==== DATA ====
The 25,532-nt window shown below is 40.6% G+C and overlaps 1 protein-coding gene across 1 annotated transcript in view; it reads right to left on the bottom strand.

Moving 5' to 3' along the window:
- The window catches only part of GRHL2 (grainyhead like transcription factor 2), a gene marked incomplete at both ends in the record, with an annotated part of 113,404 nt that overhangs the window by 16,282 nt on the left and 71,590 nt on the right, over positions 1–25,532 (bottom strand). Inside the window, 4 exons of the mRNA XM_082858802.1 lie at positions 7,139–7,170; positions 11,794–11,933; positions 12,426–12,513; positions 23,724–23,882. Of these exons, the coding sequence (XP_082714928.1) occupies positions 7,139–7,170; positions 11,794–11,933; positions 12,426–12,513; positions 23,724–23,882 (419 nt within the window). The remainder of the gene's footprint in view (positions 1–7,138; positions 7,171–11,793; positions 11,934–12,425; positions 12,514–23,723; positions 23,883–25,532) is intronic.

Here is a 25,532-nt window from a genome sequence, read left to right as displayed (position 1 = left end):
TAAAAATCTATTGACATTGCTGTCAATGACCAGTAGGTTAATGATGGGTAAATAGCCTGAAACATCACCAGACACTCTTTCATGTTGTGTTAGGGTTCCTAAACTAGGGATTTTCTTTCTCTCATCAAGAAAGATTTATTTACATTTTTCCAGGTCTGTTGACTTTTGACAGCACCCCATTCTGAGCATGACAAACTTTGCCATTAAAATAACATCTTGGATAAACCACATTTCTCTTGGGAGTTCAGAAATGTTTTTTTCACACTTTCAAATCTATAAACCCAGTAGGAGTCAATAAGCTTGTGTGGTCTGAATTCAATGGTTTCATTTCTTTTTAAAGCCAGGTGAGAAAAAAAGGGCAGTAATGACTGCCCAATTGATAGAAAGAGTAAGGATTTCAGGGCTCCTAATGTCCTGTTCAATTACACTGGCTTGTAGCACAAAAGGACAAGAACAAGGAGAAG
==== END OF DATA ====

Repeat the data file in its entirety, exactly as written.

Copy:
The 25,532-nt window shown below is 40.6% G+C and overlaps 1 protein-coding gene across 1 annotated transcript in view; it reads right to left on the bottom strand.

Moving 5' to 3' along the window:
- The window catches only part of GRHL2 (grainyhead like transcription factor 2), a gene marked incomplete at both ends in the record, with an annotated part of 113,404 nt that overhangs the window by 16,282 nt on the left and 71,590 nt on the right, over positions 1–25,532 (bottom strand). Inside the window, 4 exons of the mRNA XM_082858802.1 lie at positions 7,139–7,170; positions 11,794–11,933; positions 12,426–12,513; positions 23,724–23,882. Of these exons, the coding sequence (XP_082714928.1) occupies positions 7,139–7,170; positions 11,794–11,933; positions 12,426–12,513; positions 23,724–23,882 (419 nt within the window). The remainder of the gene's footprint in view (positions 1–7,138; positions 7,171–11,793; positions 11,934–12,425; positions 12,514–23,723; positions 23,883–25,532) is intronic.

Here is a 25,532-nt window from a genome sequence, read left to right as displayed (position 1 = left end):
TAAAAATCTATTGACATTGCTGTCAATGACCAGTAGGTTAATGATGGGTAAATAGCCTGAAACATCACCAGACACTCTTTCATGTTGTGTTAGGGTTCCTAAACTAGGGATTTTCTTTCTCTCATCAAGAAAGATTTATTTACATTTTTCCAGGTCTGTTGACTTTTGACAGCACCCCATTCTGAGCATGACAAACTTTGCCATTAAAATAACATCTTGGATAAACCACATTTCTCTTGGGAGTTCAGAAATGTTTTTTTCACACTTTCAAATCTATAAACCCAGTAGGAGTCAATAAGCTTGTGTGGTCTGAATTCAATGGTTTCATTTCTTTTTAAAGCCAGGTGAGAAAAAAAGGGCAGTAATGACTGCCCAATTGATAGAAAGAGTAAGGATTTCAGGGCTCCTAATGTCCTGTTCAATTACACTGGCTTGTAGCACAAAAGGACAAGAACAAGGAGAAG